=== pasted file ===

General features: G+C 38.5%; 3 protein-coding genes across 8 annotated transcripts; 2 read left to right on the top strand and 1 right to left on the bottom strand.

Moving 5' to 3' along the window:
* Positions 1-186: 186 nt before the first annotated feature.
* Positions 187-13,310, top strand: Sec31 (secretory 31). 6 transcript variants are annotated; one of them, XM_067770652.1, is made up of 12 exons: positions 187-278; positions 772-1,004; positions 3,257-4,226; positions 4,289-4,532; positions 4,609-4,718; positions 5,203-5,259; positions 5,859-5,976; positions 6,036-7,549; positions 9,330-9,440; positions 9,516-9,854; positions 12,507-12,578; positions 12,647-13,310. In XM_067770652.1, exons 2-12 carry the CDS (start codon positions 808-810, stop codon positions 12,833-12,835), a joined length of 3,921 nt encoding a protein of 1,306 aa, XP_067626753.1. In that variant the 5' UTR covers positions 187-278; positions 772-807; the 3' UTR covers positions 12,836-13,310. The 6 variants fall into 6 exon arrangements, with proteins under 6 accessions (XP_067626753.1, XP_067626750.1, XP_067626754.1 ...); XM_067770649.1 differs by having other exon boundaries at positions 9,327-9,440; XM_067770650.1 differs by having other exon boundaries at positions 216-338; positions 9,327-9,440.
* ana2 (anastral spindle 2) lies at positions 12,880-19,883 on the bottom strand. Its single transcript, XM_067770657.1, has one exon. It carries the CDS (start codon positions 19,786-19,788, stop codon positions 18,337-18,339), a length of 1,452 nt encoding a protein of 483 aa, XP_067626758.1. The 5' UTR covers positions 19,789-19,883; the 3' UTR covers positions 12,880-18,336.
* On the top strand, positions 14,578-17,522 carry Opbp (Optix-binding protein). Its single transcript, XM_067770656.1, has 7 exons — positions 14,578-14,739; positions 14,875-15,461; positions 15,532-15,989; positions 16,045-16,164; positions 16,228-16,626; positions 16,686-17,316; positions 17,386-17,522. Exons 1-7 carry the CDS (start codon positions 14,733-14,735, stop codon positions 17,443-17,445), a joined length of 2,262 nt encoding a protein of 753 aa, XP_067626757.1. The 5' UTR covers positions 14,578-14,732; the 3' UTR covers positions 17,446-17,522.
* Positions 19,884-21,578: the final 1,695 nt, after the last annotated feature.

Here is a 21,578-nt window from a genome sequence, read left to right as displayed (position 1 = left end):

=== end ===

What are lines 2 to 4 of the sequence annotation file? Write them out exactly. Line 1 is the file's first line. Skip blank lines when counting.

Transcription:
Moving 5' to 3' along the window:
* Positions 1-186: 186 nt before the first annotated feature.
* Positions 187-13,310, top strand: Sec31 (secretory 31). 6 transcript variants are annotated; one of them, XM_067770652.1, is made up of 12 exons: positions 187-278; positions 772-1,004; positions 3,257-4,226; positions 4,289-4,532; positions 4,609-4,718; positions 5,203-5,259; positions 5,859-5,976; positions 6,036-7,549; positions 9,330-9,440; positions 9,516-9,854; positions 12,507-12,578; positions 12,647-13,310. In XM_067770652.1, exons 2-12 carry the CDS (start codon positions 808-810, stop codon positions 12,833-12,835), a joined length of 3,921 nt encoding a protein of 1,306 aa, XP_067626753.1. In that variant the 5' UTR covers positions 187-278; positions 772-807; the 3' UTR covers positions 12,836-13,310. The 6 variants fall into 6 exon arrangements, with proteins under 6 accessions (XP_067626753.1, XP_067626750.1, XP_067626754.1 ...); XM_067770649.1 differs by having other exon boundaries at positions 9,327-9,440; XM_067770650.1 differs by having other exon boundaries at positions 216-338; positions 9,327-9,440.